Like it or not, Fall 2014 is nearly here. The new academic year starts in earnest in 39 days. At that time, as if at the sound of a bugle, we will all take up our teaching/learning posts. We know many of you have been GAing and TAing all summer, and for you the “Fall Wall” might not be quite as foreboding. Even so, the fall academic season tends to bring its own unique challenges, maybe a little more intense than the norm. So what do you do if this fall is also your first as a GA or TA?

This time last year, one frustrated Teaching Assistant reached out to the StackExchange Academia community. The comments that TA received from responders of all kinds collected some pretty useful advice on how to prepare for the coming semester.

Hopefully you’ll find a lot of similar advice right here on the blog. Barring that, you’ll definitely want to attend GATAcademy. For the time being, here are some things to consider.

Find Purpose

This is perhaps the hardest thing to do for new GA/TAs. Many of us can relate to the poster in the thread above who seems conflicted about their role and its impact on student learning. It may be too soon to draft your teaching philosophy, but before you start embark on this coming semester, you’ll have to ask yourself, “What’s the goal?

Ask Questions

Good GA/TAs are made, not born. The only way you’ll develop the particular skills needed for your role is to ask lots of questions. If you’re having trouble figuring out what to ask, you might consult Brydges, Gammage, & Sinclair (2003).

This means asking around, too. That is to say that there are a number of valuable resources outside of your course leader, including other GA/TAs, your faculty’s administrative staff, the Centre for Teaching and Learning, and so on.

Consult the Manual

This tip is a bit misleading, as there is no single “manual” to being a GA/TA. There are a lot of really useful guidebooks though. One commenter in the StackExchange thread above mentions a few universities that have made their GA/TA guides available online. Closer to home, we’ve highlighed guides from universities around Ontario before, like McMaster University and the University of Ottawa. Don’t forget about our GATA Handbook either!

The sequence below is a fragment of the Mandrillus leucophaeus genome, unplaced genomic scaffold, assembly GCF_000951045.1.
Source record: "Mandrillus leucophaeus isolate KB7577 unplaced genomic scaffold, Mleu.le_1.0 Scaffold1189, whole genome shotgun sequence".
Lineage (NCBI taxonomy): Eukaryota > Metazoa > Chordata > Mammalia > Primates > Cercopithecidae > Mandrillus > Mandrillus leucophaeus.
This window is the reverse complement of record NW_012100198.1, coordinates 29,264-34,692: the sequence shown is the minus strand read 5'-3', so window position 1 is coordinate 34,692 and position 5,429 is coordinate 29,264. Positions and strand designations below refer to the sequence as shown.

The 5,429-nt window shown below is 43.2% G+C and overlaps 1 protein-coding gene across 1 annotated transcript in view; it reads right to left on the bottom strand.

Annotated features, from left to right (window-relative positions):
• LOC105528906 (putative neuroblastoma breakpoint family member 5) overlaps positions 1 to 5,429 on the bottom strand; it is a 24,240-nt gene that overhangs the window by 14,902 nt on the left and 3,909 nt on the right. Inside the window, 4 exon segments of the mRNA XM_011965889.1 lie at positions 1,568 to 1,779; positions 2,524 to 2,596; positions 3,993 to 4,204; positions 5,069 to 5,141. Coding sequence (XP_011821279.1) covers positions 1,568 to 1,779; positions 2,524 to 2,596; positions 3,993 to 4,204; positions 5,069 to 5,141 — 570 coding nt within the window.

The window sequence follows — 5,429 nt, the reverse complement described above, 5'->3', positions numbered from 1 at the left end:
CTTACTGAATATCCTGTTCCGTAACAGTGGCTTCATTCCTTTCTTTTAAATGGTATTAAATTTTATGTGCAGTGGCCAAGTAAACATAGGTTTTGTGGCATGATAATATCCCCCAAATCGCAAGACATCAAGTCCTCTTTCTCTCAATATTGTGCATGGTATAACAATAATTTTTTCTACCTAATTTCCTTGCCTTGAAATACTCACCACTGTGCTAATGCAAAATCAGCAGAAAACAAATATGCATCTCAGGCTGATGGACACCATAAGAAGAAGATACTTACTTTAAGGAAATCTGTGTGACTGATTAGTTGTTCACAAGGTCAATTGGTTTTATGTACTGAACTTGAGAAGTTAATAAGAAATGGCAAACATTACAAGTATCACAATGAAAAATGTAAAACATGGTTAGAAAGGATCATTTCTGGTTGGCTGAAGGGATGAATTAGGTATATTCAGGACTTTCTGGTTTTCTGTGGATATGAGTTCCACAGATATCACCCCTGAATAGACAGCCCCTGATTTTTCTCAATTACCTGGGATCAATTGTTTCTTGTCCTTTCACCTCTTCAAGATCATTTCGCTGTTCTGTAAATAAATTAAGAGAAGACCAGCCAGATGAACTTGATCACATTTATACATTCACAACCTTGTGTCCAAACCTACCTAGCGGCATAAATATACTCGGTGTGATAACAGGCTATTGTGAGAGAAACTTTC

We’re on Vacation

On July 21, 2014, in UWindsor, by gregorynpaziuk

grad student working at the beach with table, computer, papers and booksTowards Better Teaching is taking a vacation. Your normally scheduled programming will return July 28th. In the meantime, don’t forget about these upcoming dates.


“Friday Fun Blogging”

On July 18, 2014, in Being a GA/TA, Laughs, We Made It: It's Friday, by gregorynpaziuk

Someone close to this blog recently described our end-of-week posts as our “Friday fun blog”. In the spirit of that comment, we’ve collected the following items for your review.

  • If fun is your thing, you should probably throw your hat into the ring in the fight to become UWindsor’s next “Winston”. The University recently put out a call for applicants to the position of “Winston the Mascot”, that lovable knight that is seen at events all over campus.
  • If you’ve ever sat on a beach, looked out across an ocean, and wondered what exactly is on the other side from where you’re sitting, the people at probably just solved one of life’s greatest mysteries for you.
  • Given the fun we get up to here on Fridays, we often find ourselves debating what counts as academic work. Surely, the above wouldn’t count by a long shot, but the question tends to permeate through everything you do as a GA/TA. That’s why we think you’ll enjoy Mellonie Fullick’s article, “By the Numbers“, a useful look at how we as scholars ascribe worth to our work. (Thanks to @writerlyjill for bringing the article to our attention.)

Happy Friday!


How to Live Tweet and Why

On July 14, 2014, in Conferences, Monday Motivation, Tools, by gregorynpaziuk
Image courtesy of

Image courtesy of